> [That's a question :]

To be frank I've written C++ binding to make writing testing scripts 
easier. I.e. instead of placing "assert (rc == 0);" after each C 
invocation, the error it thrown automatically. That reduces test size by 

Of course, if C++ binding is to be used for serious work, preferences 
may be different.

I guess actual users of C++ binding should speak up here.

> The reason I ask is: in C++, throwing exceptions is supposed to be for actual errors.
> Many Posix functions can return or result in result codes that indicate the function
> did not perform the required operation, but which are NOT errors but normal
> behaviour. For example EAGAIN is not an error, nor is EINTR: the client should re-try the operation.

Note that recv() function returns bool: true is message was received, 
false in case of EAGAIN.

Still, the C++ API is still a kind of draft. I would say, if you have an 
clear idea how it should look like, go on and implement it. The actual 
implementation work should't take more than an hour or so.

> Another example: open. So you opened a file you didn't have permissions
> to open or the file is locked. That does not mean its an error to try and fail.
> Throwing an exception here would be the wrong thing to do. Exceptions are evil,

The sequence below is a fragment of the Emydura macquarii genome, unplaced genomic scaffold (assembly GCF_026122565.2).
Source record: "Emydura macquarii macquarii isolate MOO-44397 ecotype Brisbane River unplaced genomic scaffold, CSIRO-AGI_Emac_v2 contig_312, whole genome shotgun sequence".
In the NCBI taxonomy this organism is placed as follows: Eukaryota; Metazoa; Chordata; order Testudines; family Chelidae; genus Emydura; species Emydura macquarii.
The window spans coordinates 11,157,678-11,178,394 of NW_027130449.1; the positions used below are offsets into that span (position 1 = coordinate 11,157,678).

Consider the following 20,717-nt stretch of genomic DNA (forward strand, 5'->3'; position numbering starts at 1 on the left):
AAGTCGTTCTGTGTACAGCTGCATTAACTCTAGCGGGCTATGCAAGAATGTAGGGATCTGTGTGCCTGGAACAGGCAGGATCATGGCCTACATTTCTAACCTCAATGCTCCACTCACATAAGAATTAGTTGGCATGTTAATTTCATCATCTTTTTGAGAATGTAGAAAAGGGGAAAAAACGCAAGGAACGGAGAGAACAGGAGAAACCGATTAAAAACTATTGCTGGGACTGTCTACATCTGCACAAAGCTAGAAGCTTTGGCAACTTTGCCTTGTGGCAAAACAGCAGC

> they should only be used to report a worse evil.  In some cases the C like API is better.
> [It would be even better if C++ had a real sum type .. but that just another reason
> I have developed Felix .. :]

Ha. Totally agreed. The 0MQ core is written in C++ but there's not a 
single exception used throughout the codebase.

> There's another issue with the C++ API: it's entirely inline. Please don't, especially
> constructors and destructors. Absolutely Verboten for class error_t! This class
> is "polymorphic" because it derives from the standard library exception class.
> At least ctors, dtors, and overrides of virtuals should be given in body, never
> in headers. The reason is "One Definition Rule" and "Dynamic Libraries".
> If you have separately compiled shared libs/DLLs and use this header,
> BOTH libs will necessarily "lay down" at least some RTTI, vtables, and probably
> functions in the library: they have to, they don't know about the other lib.
> Consequently, it is more or less impossible to catch such an exception, because
> it does not have a unique identity.
> if you are dynamic loading, there is ONLY one way to do this properly:
> the constructor and virtuals must be in a library **separate from all the others**.
> To enforce this .. just don't use inline functions.
> This argument applies to ALL classes. Production classes should have
> constructors and destructions and virtuals in the body, never in the headers.
> For zmq I'd put all of it in body, because most zmq functions are so heavy anyhow
> there's no point inlining a wrapper.
> [Note that this blows away templates. There is special syntax for making
> stuff build in a particular unit, but in ISO C++98 there's no solution for
> shared libs. I'm not sure what was done, if anything, in ISO C++11.]

The only reason why they are inline is not have to bother with the build 
system (C++ binding is a single header file).

+1 for your analysis. However, I have not enough free time to invest in 
the C++ binding. If you want to help with this, you are welcome!